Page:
Jeremy.
Sorry you say.
 
Most of you people are stupid. The only reason why I would run a certain length of coax is to take it out of the equation. Reasons I am not bothered to discuss. And by the way, don’t forget the velocity factor... this 18ft garbage and the patch lead thing.
Let’s face it, you’ve been fed garbage all your life, and you’re some of the biggest consumers on earth. Have a think about it. I’m sick of listening to the ‘bs’ as you.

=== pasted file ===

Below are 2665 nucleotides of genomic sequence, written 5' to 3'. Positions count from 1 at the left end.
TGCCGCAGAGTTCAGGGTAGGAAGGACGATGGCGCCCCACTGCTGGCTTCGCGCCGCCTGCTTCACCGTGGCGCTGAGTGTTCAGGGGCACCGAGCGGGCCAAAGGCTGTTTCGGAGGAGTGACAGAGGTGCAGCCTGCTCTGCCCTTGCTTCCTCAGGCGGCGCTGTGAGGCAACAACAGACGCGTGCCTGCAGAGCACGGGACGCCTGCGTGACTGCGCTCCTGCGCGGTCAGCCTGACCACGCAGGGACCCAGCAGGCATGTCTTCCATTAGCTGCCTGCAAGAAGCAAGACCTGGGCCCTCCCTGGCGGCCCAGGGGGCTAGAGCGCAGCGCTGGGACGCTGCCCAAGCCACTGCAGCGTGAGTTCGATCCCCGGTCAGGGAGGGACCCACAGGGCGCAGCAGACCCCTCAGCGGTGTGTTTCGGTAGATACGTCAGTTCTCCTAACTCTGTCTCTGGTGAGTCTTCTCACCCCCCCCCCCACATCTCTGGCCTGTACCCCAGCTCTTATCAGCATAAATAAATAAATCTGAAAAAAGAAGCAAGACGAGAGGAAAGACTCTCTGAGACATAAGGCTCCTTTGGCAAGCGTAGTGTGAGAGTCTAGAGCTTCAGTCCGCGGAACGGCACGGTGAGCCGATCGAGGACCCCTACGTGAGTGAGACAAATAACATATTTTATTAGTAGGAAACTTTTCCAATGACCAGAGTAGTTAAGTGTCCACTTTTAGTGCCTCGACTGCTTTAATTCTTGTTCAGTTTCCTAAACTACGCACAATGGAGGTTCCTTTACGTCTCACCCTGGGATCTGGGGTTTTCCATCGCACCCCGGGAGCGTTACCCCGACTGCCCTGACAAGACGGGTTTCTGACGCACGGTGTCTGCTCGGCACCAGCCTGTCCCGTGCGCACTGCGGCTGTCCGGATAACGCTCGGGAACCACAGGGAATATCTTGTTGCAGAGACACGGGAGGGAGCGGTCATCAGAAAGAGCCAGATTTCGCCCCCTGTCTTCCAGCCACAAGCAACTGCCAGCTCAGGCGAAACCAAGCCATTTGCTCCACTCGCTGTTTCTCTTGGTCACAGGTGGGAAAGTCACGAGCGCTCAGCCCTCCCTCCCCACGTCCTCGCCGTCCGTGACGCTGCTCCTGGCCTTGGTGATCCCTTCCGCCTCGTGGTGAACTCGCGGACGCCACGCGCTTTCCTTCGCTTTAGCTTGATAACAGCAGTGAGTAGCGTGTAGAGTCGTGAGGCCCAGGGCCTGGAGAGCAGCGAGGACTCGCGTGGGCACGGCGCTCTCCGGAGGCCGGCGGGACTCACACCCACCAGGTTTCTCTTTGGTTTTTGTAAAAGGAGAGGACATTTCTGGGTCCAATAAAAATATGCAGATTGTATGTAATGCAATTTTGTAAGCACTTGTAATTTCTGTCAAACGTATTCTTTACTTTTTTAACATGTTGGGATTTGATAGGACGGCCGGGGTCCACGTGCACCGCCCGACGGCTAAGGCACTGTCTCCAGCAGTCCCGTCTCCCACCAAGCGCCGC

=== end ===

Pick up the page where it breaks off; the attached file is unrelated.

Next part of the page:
Jeremy.

You might be used to brash trash talking Down Under but may I suggest you tone it down a bit here? No need of calling everyone here stupid. I am sure there are things you do not know that others do.
 
We don’t talk trash, we just tell it straight.
You might be used to brash trash talking Down Under but may I suggest you tone it down a bit here? No need of calling everyone here stupid. I am sure there are things you do not know that others do.
 
You added nothing useful to the topic of coax length, you cut lengths to take them out of the equation but don't care to discuss when that is or why,

if the only time you cut coax to a specific electrical length is to take it out of the equation you don't understand feedlines as well as you think you do.